After an initial wrong turn and walking past the toilets, we backtracked and followed a large tour group that went onto the boardwalk, which I believe was path H. The first thing we noticed while going this way was there were loud sounds being made in unison somewhere in the reeds we were walking by. At first I thought they were ducks, but as we got closer, there weren’t any ducks to be seen, and I could only imagine that they were frogs making those sounds – and lots of them!
The walk pretty much followed the top of the waterfalls separating Proscansko Jezero and Ciginovac at the top with Okrugljak at the bottom. It wasn’t the peaceful experience we were hoping for because a couple of the folks in the large group in front of us were smoking and spewing out second-hand smoke. One guy couldn’t stop smoking his stogie.
At least the weather was good and we did see some shades of green in the lakes thanks to the sun. The track continued following the east side of several lakes before descending, passing over a network of waterfalls separating a multitude of small lakes, then follow the west bank of Galovac.
Galovac Jezero (Galovac Lake) was said to be the most beautiful lake in the park in a waterfall sense, and we agree that there were some photogenic waterfalls compared with those near stop 4. However, I’m not so sure about this being the most beautiful lake.
Then again, perhaps we were being a bit harsh with the claim of “beautiful lake” because after having seen Jiuzhaigou in China, anyone making claims has a tall order to even be on par with China’s treasure.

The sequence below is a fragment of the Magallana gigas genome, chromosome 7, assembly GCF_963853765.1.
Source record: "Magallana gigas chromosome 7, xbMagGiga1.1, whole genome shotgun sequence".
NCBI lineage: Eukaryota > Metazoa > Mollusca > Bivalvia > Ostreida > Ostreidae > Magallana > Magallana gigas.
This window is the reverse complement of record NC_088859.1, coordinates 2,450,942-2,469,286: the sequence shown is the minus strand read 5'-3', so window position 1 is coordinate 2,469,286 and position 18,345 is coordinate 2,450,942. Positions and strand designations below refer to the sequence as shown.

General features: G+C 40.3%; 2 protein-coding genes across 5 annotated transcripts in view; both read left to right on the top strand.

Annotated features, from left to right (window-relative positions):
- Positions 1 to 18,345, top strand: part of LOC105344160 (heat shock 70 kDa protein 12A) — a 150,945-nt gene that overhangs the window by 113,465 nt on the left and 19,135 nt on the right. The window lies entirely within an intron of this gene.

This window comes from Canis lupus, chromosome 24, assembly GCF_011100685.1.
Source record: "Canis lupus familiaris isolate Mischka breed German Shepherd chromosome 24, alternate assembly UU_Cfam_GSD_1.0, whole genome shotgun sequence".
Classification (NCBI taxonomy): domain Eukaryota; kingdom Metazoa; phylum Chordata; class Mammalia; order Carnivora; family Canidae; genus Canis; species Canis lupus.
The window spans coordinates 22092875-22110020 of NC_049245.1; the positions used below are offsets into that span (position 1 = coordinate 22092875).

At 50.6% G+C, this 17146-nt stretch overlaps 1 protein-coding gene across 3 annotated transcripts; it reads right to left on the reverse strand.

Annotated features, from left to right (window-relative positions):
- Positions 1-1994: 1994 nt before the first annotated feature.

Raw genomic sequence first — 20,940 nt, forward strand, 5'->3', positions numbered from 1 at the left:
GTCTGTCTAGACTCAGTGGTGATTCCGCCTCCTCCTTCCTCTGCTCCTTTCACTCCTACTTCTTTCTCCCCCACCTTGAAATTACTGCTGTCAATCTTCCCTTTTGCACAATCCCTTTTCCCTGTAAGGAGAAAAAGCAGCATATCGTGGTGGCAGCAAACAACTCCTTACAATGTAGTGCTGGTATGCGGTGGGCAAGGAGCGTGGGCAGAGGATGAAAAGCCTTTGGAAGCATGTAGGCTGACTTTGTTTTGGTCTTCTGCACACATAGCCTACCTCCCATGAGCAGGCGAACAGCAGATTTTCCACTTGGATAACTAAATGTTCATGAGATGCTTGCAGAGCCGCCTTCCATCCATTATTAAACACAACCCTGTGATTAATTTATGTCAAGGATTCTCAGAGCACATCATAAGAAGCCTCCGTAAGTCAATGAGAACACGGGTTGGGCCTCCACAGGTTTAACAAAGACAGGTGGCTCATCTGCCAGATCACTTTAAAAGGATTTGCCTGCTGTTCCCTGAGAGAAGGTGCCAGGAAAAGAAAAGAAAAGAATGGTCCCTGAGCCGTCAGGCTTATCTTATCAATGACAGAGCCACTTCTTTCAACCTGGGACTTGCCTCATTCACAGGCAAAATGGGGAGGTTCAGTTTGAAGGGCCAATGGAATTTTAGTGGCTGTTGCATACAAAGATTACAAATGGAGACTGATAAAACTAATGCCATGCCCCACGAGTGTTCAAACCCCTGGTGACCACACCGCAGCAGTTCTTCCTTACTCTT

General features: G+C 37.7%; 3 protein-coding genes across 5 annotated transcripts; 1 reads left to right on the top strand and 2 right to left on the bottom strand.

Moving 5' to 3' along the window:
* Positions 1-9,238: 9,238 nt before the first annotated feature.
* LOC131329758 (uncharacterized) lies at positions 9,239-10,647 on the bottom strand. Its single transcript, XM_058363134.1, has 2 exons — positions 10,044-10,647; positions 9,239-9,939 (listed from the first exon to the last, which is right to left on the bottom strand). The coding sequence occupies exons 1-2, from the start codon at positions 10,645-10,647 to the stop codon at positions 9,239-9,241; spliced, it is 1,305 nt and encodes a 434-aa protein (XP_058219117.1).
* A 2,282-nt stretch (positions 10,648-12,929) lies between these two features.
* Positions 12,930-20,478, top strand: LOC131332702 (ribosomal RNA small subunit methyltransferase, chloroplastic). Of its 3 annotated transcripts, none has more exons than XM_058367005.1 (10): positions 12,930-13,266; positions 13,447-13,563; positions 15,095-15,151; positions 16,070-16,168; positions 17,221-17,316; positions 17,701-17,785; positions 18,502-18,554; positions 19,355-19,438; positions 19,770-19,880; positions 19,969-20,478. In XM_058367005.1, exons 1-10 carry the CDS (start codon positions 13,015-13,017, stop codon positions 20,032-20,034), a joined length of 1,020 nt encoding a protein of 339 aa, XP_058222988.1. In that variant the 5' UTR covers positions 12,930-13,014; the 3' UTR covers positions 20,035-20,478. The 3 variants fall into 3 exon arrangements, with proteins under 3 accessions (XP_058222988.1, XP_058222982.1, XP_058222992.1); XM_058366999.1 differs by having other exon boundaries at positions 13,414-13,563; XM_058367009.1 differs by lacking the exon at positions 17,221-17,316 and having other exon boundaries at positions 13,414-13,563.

The next major network of boardwalks and waterfalls involved crossing over the mouth of Galovac Jezero passing above Galovacki Buk, Mali Prstavac, and Veliki Prstavac before going right in front of them in reverse order as we headed back to the west bank. All this was near stop 3, and we took mental notes to ourselves to come back here tomorrow morning first and foremost.
This was probably the most impressive stretch of waterfalls and ponds with Jiuzhaigou-like qualities. Here, we saw submerged trees in the clear greenish waters (as opposed to the deep blue we saw at Jiuzhaigou), but the key here was that Plitvice definitely trumped Jiuzhaigou in the waterfall factor.
In fact, Julie and I both agreed that this waterfall probably belongs on our Top 10 Waterfalls list even supplanting Angel Falls at #4.
By the time we made it to this part, we were inundated with super large tour groups coming in from both sides (the top and the bottom). It was a little tricky to take photos or even pass people since the walkways were exposed and it was very easy to fall into the water if not careful. This was especially true when the walkways had stair steps where you couldn’t really tell where the steps were if you weren’t paying attention. Julie and I wondered how many people have managed to fall down because of the optical illusions imposed by the wooden logs being placed one after another.
I guess the tour groups did have perks because amidst the chaos, a handful of people spotted a snake resting on the reeds. That little reptile provided quite a photo op for many of us, including yours truly.
So it was this experience that made us hope that tomorrow’s weather would be kind of like today’s except that we’d come here first thing before the tours arrive. We’ll have to keep our fingers crossed on that.
Once we made it back to the intersection not far from stop 3, we continued to descend the west bank of Gradinsko towards the lower series of waterfalls. After having seen the last series of waterfalls separating Galovac and Gradinsko, this set seemed less impressive by comparison.
Eventually, we made it to the P2 boat stop where we took a boat back to P1 and walked up the stairs back to the vicinity of our hotel. We had ourselves a cafeteria-style lunch before returning back to our roomat 1:10pm to take a break.